I think this makes for the longest thread on the blog so far, and certainly one that will help future visitors. Who knew there was so much to unpack in this simple ditty? Thanks to all for your information and input.

  10. Another Paul, It seems to me that (unless I am missing the humor) your interpretation of this song as the description of a short term relationship lasting but a few months is way too literal. Instead, these are poetic representations of the stages of failed relationships, and tellingly (the first line of the song repeats at the end) our inclination to hope and start over with another even though there is a chance that the cycle will repeat itself with our next relationship. Instead of saying something like "In the Spring of our relationship it was like this, In the Summer of our relationship it is like this..." Simon breaks it up further into representative months.

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  12. Prentice, Thanks for your comment. There was no humor intended in my analysis. I understand that one way to look at this is a symbolic representation of what we can call "the relationship cycle" that goes through stages just as a year or cycle of season does. However, I feel that this is a unique relationship; hopefully not all of this person's girlfriends will die within the course of courtship! I maintain that the person in question is like that described by Don MacLean in "Vincent": "This world was never meant for one as beautiful as you." Her life was a tempest in a too-fragile teacup.

  13. At the above link is a story,by Paul, about the nursery rhyme. "We went out at dawn and she recited an English nursery rhyme, it was a children's rhyme and it was about a cuckoo, a bird. It went "April come she will. May she will stay, June she'll change her tune. July she will fly. August die she must."' - Hollywood Bowl 1968"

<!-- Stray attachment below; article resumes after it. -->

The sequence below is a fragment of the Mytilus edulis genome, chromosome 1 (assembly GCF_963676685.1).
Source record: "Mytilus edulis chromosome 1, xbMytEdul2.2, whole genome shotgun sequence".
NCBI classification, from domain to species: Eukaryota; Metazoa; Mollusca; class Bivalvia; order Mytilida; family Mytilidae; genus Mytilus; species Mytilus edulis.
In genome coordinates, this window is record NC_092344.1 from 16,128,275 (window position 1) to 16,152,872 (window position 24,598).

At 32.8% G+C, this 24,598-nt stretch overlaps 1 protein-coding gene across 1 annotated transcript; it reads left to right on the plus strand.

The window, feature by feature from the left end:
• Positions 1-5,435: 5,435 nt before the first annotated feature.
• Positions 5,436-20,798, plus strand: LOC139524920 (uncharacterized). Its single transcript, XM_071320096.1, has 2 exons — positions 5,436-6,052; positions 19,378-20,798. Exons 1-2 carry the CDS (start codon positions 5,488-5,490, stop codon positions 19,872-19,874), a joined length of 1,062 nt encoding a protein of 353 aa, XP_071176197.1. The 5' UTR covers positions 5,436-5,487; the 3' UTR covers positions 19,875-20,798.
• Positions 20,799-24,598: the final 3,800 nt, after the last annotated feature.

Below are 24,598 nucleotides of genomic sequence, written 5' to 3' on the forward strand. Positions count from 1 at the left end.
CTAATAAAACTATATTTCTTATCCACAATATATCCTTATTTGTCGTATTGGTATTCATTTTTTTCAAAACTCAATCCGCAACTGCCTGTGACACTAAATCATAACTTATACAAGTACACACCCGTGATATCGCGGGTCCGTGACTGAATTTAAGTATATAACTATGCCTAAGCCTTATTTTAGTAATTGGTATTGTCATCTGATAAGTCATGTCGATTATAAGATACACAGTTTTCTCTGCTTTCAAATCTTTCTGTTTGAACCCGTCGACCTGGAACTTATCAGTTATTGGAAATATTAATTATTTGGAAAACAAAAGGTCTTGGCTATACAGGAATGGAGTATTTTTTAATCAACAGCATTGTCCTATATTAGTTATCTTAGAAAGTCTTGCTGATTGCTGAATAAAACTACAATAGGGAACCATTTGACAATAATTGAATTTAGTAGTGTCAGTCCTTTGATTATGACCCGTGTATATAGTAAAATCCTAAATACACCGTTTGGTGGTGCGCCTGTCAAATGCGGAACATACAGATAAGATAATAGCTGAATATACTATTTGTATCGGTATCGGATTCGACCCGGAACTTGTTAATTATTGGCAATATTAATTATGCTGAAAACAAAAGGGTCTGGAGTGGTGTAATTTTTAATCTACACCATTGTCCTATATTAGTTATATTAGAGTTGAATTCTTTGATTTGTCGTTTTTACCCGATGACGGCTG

14. Thanks. I'll have to find that concert. I assume it is online, but I'll want a copy if it is available on DVD.

  15. I have another, very personal take on this song. Our baby April was born on April 8, 1975. Through May we were overjoyed in having her become part of our lives. In June, we discovered that she was born with a heart defect which was more pain that I could hardly bare. I barely slept and prowled the nights. In July we were in Rochester, MN praying for her survival. By August we were told that she would die. We held her ever so closely ad drove back to IA with her. All of us having broken hearts. In September, the love that was to be with us a lifetime, passed from our arms into the arms of Jesus. This song is a part of my very soul.

  16. Anonymous, thank you for sharing your heart-rending story. While your story is decades old, please know that I am crying as I type this in 2014. I have children of my own, and I don't think I will ever hear this song again without thinking of your precious little April.

  17. I took 'her' as love and the months and seasons as metaphorical rather than literal - a love that comes, stays (but never certain) and then, regretfully, 'dies'.

  18. Anon-- I see what you are getting at, that he is talking about the relationship and not the person. But the line "resting in my arms again" makes me think this is about a person, real or fictional, and not an emotion or relationship. Still, it is an interesting reading of the song, and not without merit, I think.